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A vast increase in the use of CT scans for investigating occult hip fractures.

Jordan, Robert and Dickenson, Edward and Westacott, Daniel and Baraza, Njalalle and Srinivasan, Kuntrapaka (2013) A vast increase in the use of CT scans for investigating occult hip fractures. European journal of radiology, 82 (8). e356-9. ISSN 1872-7727. This article is accessible to all HEFT staff and students via NHS Evidence www.evidence.nhs.uk by using their HEFT Athens login IDs

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Official URL: http://www.ejradiology.com/article/S0720-048X(13)0...

Abstract

BACKGROUND

Early diagnosis in neck of femur fractures has been shown to improve outcome. The National Institute for Clinical Excellence recommends if an occult hip fracture is suspected then an MRI should be performed and if not available within 24h a CT should be considered. At our centre, emergency MRI is rarely available and so CT is commonly used.

OBJECTIVES

Our study aims to analyse the trends in CT use over a five year period for the diagnosis of neck of femur fractures.

METHODS

Both the number of patients with a hip fracture and those undergoing a CT hip to diagnose an occult injury were identified across two district general hospitals between 2006-2007 and 2010-2011. The time from initial radiograph to CT and initial radiograph to operation were calculated.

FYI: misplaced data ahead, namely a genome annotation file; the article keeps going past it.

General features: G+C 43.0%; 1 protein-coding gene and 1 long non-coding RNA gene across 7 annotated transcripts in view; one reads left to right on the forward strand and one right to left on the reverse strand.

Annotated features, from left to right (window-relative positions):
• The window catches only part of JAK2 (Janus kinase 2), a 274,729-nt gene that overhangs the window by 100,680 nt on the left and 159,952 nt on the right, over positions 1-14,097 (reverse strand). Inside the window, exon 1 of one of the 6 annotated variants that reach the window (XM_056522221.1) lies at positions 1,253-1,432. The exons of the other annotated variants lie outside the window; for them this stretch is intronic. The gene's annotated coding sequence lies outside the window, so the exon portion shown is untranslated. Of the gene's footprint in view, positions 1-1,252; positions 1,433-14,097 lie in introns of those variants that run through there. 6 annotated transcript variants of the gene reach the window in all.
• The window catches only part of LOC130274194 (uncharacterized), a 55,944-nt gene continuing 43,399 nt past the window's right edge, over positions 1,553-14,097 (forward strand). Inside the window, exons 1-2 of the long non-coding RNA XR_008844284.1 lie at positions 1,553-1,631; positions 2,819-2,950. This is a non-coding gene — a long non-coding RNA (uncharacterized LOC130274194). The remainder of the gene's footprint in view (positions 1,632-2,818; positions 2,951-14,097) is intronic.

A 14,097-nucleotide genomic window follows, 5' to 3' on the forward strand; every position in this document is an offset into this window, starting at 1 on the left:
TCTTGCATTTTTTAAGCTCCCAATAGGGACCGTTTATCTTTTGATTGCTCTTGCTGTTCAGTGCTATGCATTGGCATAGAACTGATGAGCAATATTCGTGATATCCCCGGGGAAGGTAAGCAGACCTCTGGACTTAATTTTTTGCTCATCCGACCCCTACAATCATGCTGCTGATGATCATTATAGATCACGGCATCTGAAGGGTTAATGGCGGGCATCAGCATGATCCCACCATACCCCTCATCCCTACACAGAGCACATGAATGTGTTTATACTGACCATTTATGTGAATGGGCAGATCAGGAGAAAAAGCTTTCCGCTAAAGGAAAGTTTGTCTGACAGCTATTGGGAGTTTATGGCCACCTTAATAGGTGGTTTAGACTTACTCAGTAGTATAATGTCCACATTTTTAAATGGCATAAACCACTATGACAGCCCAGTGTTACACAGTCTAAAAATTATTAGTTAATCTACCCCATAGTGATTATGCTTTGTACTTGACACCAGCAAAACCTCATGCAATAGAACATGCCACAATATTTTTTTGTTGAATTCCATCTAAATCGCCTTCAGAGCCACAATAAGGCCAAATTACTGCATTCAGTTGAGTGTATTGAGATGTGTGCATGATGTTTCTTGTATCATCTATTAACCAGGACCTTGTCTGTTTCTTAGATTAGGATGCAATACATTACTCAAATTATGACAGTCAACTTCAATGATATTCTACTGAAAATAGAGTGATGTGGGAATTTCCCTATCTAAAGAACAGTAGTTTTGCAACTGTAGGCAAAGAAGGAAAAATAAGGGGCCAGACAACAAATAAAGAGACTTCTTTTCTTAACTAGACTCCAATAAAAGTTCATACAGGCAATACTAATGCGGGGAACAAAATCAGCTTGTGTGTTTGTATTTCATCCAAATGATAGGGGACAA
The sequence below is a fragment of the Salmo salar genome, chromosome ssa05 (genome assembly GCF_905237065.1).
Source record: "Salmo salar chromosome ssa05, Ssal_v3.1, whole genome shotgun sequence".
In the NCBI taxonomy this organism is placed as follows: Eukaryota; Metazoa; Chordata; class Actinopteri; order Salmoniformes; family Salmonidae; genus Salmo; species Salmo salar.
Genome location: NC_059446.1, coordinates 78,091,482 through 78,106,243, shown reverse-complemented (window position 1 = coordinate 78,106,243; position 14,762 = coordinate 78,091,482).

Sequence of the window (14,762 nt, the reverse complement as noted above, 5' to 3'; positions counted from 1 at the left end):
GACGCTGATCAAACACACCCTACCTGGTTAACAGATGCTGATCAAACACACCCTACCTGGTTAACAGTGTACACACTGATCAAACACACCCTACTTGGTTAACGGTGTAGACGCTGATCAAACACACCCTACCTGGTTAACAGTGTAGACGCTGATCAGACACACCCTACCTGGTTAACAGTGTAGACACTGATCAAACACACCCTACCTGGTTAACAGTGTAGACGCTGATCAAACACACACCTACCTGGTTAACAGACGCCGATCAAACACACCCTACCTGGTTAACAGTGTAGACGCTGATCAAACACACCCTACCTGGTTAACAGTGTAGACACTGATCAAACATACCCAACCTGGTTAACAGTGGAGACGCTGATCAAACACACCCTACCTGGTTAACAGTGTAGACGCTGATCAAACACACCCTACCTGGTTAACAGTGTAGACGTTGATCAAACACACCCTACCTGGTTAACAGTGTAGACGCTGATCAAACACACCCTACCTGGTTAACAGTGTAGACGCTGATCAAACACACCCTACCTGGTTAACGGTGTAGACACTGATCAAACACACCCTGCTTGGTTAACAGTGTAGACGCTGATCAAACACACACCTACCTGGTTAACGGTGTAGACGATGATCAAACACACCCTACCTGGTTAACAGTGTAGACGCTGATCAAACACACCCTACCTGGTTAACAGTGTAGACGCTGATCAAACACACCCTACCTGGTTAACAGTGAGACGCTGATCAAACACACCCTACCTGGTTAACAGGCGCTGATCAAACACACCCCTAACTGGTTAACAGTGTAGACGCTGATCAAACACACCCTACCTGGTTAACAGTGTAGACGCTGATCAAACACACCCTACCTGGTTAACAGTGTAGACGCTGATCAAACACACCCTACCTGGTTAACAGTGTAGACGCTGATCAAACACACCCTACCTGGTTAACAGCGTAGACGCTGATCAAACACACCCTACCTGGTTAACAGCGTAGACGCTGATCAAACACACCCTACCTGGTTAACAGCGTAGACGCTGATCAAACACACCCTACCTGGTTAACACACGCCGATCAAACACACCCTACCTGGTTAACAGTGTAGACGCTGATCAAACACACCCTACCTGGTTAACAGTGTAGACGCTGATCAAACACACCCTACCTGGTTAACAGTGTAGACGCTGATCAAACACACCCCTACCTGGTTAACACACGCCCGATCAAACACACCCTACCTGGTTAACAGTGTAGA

RESULTS

In 2006-2007, of 547 hip fractures, 20 CT hips were performed and 6 reported as a fractured neck of femur (30%). In 2010-2011, of 499 hip fractures, 239 CT hips were performed and 65 fractures were recognised (27%). The mean time from radiograph until CT scan was 2.0 days in 2007 and 3.2 days in 2011, which was a statistically significant difference (p<0.001). For those diagnosed using a CT scan the mean time from admission X-ray to surgery was 1.2 days in 2007 and 3.6 days in 2011.

CONCLUSION

Clinicians are becoming increasingly reliant on CT for the diagnosis of hip fractures with our data suggesting further imaging is one factor that can delay time to diagnosis and theatre.

Item Type: Article
Additional Information: This article is accessible to all HEFT staff and students via NHS Evidence www.evidence.nhs.uk by using their HEFT Athens login IDs
Subjects: WN Medical imaging. Radiology
Divisions: Planned IP Care > Trauma and Orthopaedics
Related URLs:
Depositing User: Preeti Puligari
Date Deposited: 28 Aug 2014 14:36
Last Modified: 28 Aug 2014 14:36
URI: http://www.repository.heartofengland.nhs.uk/id/eprint/648

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